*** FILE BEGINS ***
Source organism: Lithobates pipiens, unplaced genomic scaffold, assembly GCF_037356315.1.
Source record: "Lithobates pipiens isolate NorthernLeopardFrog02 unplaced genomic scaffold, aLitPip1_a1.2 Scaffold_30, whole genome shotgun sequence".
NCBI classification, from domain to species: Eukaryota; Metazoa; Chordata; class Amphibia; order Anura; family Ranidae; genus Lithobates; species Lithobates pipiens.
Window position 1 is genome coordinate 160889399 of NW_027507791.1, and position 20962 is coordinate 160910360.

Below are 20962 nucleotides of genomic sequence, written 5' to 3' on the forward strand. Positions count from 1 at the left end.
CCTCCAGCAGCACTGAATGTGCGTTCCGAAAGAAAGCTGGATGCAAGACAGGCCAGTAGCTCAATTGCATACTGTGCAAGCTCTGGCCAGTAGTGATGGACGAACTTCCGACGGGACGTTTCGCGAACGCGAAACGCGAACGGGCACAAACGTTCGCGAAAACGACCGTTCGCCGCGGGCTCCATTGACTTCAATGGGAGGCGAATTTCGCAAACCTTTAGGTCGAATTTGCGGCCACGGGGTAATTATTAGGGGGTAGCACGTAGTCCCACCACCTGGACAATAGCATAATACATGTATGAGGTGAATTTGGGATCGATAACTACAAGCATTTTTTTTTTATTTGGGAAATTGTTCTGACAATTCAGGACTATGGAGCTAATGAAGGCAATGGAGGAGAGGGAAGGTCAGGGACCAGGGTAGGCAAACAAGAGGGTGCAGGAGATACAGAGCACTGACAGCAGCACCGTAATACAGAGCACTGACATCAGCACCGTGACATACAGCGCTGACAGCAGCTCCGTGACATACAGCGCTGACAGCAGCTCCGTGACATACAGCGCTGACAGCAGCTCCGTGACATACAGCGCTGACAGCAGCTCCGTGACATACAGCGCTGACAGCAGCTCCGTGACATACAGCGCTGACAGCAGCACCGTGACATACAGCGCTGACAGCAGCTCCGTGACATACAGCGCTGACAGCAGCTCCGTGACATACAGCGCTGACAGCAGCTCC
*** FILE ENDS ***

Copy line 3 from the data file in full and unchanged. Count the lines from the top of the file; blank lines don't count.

NCBI classification, from domain to species: Eukaryota; Metazoa; Chordata; class Amphibia; order Anura; family Ranidae; genus Lithobates; species Lithobates pipiens.